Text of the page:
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Composting Resources

Outdoor Composting

On November 15, 2012, nationally observed as America Recycles Day, the U.S. Environmental Protection Agency announced that food is now the single largest type of waste going to America’s municipal landfills and incinerators. More than 33 million tons of food is wasted each year. When food is discarded in landfills, it produces methane, a potent greenhouse gas that contributes to climate change. Americans throw away up to 40 percent of their food, an average of 20 pounds per person a month. Much of this wasted food is actually surplus, wholesome and edible food that could have helped those in need. Food waste makes up about 12% of what is thrown away.

Composting is nature’s way of recycling. Composting converts organic materials, including food scraps (like fruits and vegetables) and yard waste trimmings (like leaves, grass and small tree branches) into a dark, earthy-smelling soil conditioner, thereby preserving valuable nutrient-rich organic resources. Additionally, composting can save money by lowering disposal costs and replacing store-bought fertilizers. Compost also saves water by helping the soil hold moisture, reducing water runoff. Composting can make a significant contribution to achieving waste reduction goals, especially if organic waste comprises a large proportion of your waste stream.

If you are interested in developing an onsite composting bin, first check with your local community or county waste and recycling coordinator to identify any restrictions on outdoor composting. A properly constructed compost pile is needed to minimize nuisances (such as odors) and achieve a quality finished compost.

Composting is easy with some basic guidelines. To learn more about backyard composting and tips for success, download the  pdf Compost Guidelines and Resources  and watch SWANCC’s composting video to the right.

Vermicomposting is the process of using “red wiggler” worms (a special type of earthworm) and microorganisms (like bacteria, protozoa, molds, and fungi) to convert organic waste into black, nutrient-rich humus, excellent for new plant growth. Whether you set up a small bin or invest in a large-scale vermi-digester system, food and paper waste can become fertilizer while reducing the amount of waste landfilled.

Worms feed on both the organic wastes and the bedding, converting all the organic materials into worm castings. How much you can feed the worms depends on the size of the bin. There are approximately 1,000 worms in a pound, and the worms can eat approximately half their weight in food scrap per day (e.g., 10 pounds of worms, or 10,000 worms, can eat approximately 5 pounds of organic waste per day). Worms also may double their population every few months.

Commercial worm bins can be purchased, or you can make your own worm bin from an 18-gallon storage box with holes, a lid, and a drainage tray. Figure 4 shows two options for indoor vermicomposting bins: an 18-gallon storage-tub-style bin and the commercially-available Can-O-Worms Bin. Starter worms can be purchased for your bin; refer to the list of resources at the end of this section.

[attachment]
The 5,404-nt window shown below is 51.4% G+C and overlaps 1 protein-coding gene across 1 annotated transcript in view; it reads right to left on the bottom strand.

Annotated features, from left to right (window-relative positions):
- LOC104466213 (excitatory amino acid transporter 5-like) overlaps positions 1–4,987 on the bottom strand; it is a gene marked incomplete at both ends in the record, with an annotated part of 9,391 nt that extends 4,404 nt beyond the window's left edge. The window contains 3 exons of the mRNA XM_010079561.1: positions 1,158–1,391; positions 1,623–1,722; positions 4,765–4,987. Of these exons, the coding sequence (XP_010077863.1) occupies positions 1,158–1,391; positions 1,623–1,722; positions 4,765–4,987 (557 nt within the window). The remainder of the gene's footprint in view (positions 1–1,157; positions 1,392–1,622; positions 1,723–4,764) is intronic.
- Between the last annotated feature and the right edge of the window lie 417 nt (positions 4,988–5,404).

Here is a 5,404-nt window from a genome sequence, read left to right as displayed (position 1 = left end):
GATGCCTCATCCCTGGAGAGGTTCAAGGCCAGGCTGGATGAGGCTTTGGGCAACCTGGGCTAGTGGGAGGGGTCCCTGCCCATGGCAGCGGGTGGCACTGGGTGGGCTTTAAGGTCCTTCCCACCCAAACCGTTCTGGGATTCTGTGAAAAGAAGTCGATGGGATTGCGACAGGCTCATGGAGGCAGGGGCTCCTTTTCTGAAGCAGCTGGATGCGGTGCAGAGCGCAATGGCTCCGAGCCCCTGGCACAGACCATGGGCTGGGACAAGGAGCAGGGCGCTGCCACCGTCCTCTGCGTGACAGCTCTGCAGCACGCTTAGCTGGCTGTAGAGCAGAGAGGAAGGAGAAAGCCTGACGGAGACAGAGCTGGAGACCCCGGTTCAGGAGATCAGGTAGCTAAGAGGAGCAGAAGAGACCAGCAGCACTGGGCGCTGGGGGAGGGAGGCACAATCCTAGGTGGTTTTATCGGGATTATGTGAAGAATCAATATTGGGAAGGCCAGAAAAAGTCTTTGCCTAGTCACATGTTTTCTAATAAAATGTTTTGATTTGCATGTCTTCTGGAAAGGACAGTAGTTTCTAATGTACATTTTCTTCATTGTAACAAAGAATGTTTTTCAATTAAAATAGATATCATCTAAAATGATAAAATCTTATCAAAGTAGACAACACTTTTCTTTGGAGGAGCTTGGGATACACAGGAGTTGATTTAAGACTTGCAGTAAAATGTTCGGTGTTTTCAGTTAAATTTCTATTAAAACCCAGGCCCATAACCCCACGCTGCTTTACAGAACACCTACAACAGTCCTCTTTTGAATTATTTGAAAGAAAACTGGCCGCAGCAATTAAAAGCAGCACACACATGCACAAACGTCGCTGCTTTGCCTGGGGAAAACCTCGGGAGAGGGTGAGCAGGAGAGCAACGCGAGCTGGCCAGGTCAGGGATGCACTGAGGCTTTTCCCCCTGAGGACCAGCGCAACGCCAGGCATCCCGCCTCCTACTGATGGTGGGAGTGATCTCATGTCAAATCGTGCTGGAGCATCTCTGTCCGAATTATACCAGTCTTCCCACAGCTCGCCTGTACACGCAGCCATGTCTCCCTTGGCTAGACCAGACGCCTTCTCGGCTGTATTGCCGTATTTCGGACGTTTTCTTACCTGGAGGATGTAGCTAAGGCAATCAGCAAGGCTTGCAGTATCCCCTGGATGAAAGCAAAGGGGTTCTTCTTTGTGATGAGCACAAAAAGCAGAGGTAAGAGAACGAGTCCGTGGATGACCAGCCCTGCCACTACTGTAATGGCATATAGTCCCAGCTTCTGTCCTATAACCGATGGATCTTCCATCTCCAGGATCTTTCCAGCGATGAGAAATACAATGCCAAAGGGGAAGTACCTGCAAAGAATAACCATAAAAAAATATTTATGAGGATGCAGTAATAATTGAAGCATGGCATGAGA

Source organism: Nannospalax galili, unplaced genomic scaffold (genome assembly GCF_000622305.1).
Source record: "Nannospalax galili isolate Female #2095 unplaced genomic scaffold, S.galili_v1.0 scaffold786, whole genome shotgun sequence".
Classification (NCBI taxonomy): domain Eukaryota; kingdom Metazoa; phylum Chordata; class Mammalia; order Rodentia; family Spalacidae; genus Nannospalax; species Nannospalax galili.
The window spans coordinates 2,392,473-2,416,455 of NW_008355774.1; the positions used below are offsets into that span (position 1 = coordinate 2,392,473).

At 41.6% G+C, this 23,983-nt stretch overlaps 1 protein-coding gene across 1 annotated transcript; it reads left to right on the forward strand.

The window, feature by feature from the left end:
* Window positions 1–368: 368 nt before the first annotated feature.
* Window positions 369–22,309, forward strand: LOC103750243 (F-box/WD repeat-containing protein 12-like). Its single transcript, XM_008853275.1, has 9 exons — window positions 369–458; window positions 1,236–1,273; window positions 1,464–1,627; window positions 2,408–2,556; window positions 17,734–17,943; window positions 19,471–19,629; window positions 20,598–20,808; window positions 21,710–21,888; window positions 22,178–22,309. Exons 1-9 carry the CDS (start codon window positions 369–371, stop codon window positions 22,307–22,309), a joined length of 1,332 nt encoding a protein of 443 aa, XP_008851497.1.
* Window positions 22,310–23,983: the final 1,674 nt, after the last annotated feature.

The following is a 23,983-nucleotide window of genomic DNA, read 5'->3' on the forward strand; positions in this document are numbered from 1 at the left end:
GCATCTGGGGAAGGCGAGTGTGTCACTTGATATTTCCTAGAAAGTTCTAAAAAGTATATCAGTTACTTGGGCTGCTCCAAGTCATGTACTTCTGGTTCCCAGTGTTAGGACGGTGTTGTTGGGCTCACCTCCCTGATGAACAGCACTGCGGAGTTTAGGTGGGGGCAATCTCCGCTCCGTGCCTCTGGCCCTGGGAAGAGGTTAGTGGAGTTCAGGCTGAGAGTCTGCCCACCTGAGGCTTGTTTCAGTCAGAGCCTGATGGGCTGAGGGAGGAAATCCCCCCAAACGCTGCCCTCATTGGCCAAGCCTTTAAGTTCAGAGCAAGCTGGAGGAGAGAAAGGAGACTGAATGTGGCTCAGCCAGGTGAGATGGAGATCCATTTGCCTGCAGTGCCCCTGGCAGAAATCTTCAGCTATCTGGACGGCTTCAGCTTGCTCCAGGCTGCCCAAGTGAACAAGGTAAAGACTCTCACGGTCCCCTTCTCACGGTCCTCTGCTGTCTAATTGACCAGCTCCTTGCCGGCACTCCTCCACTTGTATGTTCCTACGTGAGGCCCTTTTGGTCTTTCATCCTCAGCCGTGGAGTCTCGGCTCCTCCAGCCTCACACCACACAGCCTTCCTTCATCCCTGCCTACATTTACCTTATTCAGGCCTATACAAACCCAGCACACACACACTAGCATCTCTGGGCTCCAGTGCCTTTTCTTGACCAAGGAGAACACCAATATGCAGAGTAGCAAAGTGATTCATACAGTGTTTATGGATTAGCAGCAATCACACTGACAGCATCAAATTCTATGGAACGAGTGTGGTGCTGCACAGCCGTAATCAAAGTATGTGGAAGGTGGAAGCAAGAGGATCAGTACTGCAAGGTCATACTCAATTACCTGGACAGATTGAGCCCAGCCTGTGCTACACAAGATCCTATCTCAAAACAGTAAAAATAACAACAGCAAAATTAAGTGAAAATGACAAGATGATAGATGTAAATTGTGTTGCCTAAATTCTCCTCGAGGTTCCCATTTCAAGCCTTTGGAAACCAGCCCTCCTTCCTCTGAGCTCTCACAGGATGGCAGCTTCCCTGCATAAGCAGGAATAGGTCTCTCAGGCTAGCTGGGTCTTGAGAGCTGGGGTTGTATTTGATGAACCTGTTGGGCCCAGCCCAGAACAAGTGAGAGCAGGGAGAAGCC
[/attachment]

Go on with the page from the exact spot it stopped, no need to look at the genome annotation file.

Worm bins will remain odorless if you maintain the bin properly. The resources at the end of this section provide several tips and guidance documents to assist you to set up and maintain your worm bin.

Some helpful hints for small worm bin set up:

  • Create a bedding mixture of 2/3 coconut fiber (soak in a bucket to allow to expand, then crumble it up – it should be moist, not dripping wet) and 1/3 shredded paper (no bleached or colored paper, soy ink only)
  • Do not fill the bin more than 2/3 full
  • Use chlorine-free water to moisten materials
  • Start bin with one pound of red worms
  • Empty out the bag of worms onto the bedding. Gently spread any clumps of worms around the surface. They are light sensitive and will quickly retreat beneath the top layer.
  • Dig a hole, add the food scraps, and cover with bedding. Place the bin on the tray and put the lid on tightly. If the bin is too wet, simply add more shredded paper to absorb the excess moisture.
  • Worm “food” may include small pieces of brown corrugated cardboard; fruit and vegetable food scraps cut into small pieces (easier to process); coffee grounds and nonbleached filters; crushed eggshells
  • Bin mixture should only be 12” to 18” (30 to 54 cm) deep
  • Bury food to avoid attracting fruit flies
  • Avoid overloading the bin with any one food item – moderation is the key
  • Worms need protein; occasionally feed them cornmeal and crushed unsalted peanuts
  • Slowly increase from a couple of pounds of food the first week to 4-5 pounds by the fourth week, as worms mate and multiply
  • Excess water in the bottom tray can be used to spray on household plants


The Adventures of Vermi the Worm

Abundant Earth

Flowerfield Enterprises

Two-Way Microscopes
Item #5788900

Coconut Fiber
Item #36-080 – Gardener’s Supply

Wisconsin Redworms

Worms by the Pound
Dean Allen
(815) 483-6046
This email address is being protected from spambots. You need JavaScript enabled to view it.

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